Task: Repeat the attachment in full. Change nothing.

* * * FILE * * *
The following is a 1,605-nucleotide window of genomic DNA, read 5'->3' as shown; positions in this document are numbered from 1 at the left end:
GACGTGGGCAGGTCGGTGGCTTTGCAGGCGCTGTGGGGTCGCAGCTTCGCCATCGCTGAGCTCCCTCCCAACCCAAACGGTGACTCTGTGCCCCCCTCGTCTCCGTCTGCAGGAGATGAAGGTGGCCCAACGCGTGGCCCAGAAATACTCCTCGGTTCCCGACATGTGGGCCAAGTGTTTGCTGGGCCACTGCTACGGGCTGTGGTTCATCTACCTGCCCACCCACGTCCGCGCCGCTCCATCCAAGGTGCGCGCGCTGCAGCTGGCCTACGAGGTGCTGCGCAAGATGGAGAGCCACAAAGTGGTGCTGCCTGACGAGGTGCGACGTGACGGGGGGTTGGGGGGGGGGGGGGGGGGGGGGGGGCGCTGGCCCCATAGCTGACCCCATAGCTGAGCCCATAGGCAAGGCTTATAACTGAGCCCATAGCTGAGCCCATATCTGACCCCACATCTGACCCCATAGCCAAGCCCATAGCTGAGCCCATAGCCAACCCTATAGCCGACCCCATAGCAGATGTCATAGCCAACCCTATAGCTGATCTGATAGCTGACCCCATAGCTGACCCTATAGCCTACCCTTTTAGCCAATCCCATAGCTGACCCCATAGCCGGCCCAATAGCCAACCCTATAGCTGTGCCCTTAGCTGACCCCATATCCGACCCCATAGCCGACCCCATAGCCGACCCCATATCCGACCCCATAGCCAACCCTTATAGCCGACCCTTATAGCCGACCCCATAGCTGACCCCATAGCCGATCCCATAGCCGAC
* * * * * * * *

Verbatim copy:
The following is a 1,605-nucleotide window of genomic DNA, read 5'->3' as shown; positions in this document are numbered from 1 at the left end:
GACGTGGGCAGGTCGGTGGCTTTGCAGGCGCTGTGGGGTCGCAGCTTCGCCATCGCTGAGCTCCCTCCCAACCCAAACGGTGACTCTGTGCCCCCCTCGTCTCCGTCTGCAGGAGATGAAGGTGGCCCAACGCGTGGCCCAGAAATACTCCTCGGTTCCCGACATGTGGGCCAAGTGTTTGCTGGGCCACTGCTACGGGCTGTGGTTCATCTACCTGCCCACCCACGTCCGCGCCGCTCCATCCAAGGTGCGCGCGCTGCAGCTGGCCTACGAGGTGCTGCGCAAGATGGAGAGCCACAAAGTGGTGCTGCCTGACGAGGTGCGACGTGACGGGGGGTTGGGGGGGGGGGGGGGGGGGGGGGGGCGCTGGCCCCATAGCTGACCCCATAGCTGAGCCCATAGGCAAGGCTTATAACTGAGCCCATAGCTGAGCCCATATCTGACCCCACATCTGACCCCATAGCCAAGCCCATAGCTGAGCCCATAGCCAACCCTATAGCCGACCCCATAGCAGATGTCATAGCCAACCCTATAGCTGATCTGATAGCTGACCCCATAGCTGACCCTATAGCCTACCCTTTTAGCCAATCCCATAGCTGACCCCATAGCCGGCCCAATAGCCAACCCTATAGCTGTGCCCTTAGCTGACCCCATATCCGACCCCATAGCCGACCCCATAGCCGACCCCATATCCGACCCCATAGCCAACCCTTATAGCCGACCCTTATAGCCGACCCCATAGCTGACCCCATAGCCGATCCCATAGCCGAC